For those coming into Kiwami 2 after playing the previously mentioned Yakuza 0 and Kiwami, there are many elements that will seem impressive. The most noticeable is the Dragon Engine. It is a technical improvement in almost every regard. Fights on the street begin much more seamlessly and going in and out of buildings isn’t locked behind a loading screen. The game also looks significantly better, but that’s par for the course for any remake of a 14 year-old game in a new engine.
There are some glaring issues on technical side of the game, though. The game crashed on me three times during my playthrough: twice trying to do the same action in a substory, and another time just as I was leaving a building. There would be noticeable hitching sometimes as the game stalls when trying to use a Heat move in combat. Some weird flickering with the edges of hair is extremely noticeable on facial hair and creates a weird shimmering effect. These all add up to break immersion in a game that so often feels propulsive in its pacing. While not a deal-breaker, it’s a shame to see so much polish go into the game and still have it coming out with noticeable issues.
What will probably disappoint a few people who have no knowledge of the games outside of Yakuza 0 and Kiwami is the combat system. While the upgraded use of weapons in combat is a huge aid in battle, there is also only one combat style versus the four different ones in previous games. There’s no switching between Rush and Beat, because it isn’t justified anymore. Kiryu is the “Dragon of Dojima” and his moveset in Kiwami 2 incorporates elements of the other fighting styles, with an increased emphasis on Heat actions. It will likely rub some players the wrong way, but dedicated Yakuza fans have been playing the games like this for a while and having multiple fighting styles just doesn’t make any sense at this point in the series.
The divide between the die-hard Yakuza fans and the ones who jumped on at Yakuza 0 is more palpable in Kiwami 2 than other games. It’s less faithful to the second game because it not only cuts out substories, but also adds in minigames from newer titles in the franchise. It’s a case of being blissfully ignorant because those who don’t know about the cut content won’t have any idea, while those who do will struggle to wrap their heads around some of the decisions around cutting it. There’s even a tiny third area that isn’t included in Kiwami 2 but all of these changes only emphasize that this isn’t exactly a remake. If you didn’t know about the changes, there’s no reason to suddenly care. They offer slightly different experiences, but Kiwami 2 easily improves upon the original with its added Majima story and quality of life improvements.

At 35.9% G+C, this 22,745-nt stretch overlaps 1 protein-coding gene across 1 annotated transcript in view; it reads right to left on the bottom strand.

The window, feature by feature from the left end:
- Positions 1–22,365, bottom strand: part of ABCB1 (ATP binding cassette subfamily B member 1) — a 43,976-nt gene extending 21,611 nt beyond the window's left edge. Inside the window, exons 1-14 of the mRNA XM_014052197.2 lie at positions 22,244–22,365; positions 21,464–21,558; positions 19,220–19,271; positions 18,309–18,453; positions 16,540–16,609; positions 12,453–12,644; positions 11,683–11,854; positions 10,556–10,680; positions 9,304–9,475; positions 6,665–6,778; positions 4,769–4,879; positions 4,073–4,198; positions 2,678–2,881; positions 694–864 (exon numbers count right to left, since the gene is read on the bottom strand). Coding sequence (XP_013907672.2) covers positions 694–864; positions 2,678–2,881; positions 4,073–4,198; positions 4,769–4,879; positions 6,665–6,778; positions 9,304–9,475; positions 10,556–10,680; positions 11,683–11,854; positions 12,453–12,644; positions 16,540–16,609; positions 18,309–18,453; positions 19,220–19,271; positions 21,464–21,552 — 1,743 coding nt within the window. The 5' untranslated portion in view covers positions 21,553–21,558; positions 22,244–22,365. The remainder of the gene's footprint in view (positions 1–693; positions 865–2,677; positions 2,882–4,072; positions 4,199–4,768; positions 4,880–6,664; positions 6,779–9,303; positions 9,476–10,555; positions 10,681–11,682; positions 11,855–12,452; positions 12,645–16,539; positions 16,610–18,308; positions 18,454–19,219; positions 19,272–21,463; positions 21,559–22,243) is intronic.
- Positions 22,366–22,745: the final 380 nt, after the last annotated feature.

Maybe the most stark difference is in one key moment of the game that uses different licensed music than the original game. It’s all a matter of taste, but the difference between using a funky, rock song versus Yakuza Kiwami 2’s inclusion of alternative metal is extremely vast. Tonally, the alt metal fits with the style of game that Yakuza is, but cinematically it’s a dud and a moment that should have been more emotional was instead comical. Licensing issues are one thing, but a change like that is one that even those who haven’t played Yakuza 2 will likely find grating.
Yet even with weird decisions like this, Yakuza Kiwami 2 is undoubtedly a great game. At this point, playing any of these games is the equivalent of comfort food. It’s also rare for a remake to really justify a purchase to those who have already played the original, but the visual improvements and the inclusion of the Majima content is worth it alone. Those newly initiated to the franchise will have a lot of fun roaming the streets of Kamurocho and Sotenbori, and will no doubt enjoy the main story just as much as previous games. Which ultimately is the point of a remake like this. Kiwami 2 emphasizes the importance of updating games so younger players can experience something they may never have had the opportunity to otherwise. Any Yakuza fan can take comfort in knowing that it doesn’t matter how many tiny elements change in these remakes, so long as more people can experience what has made the series so reverent to so many.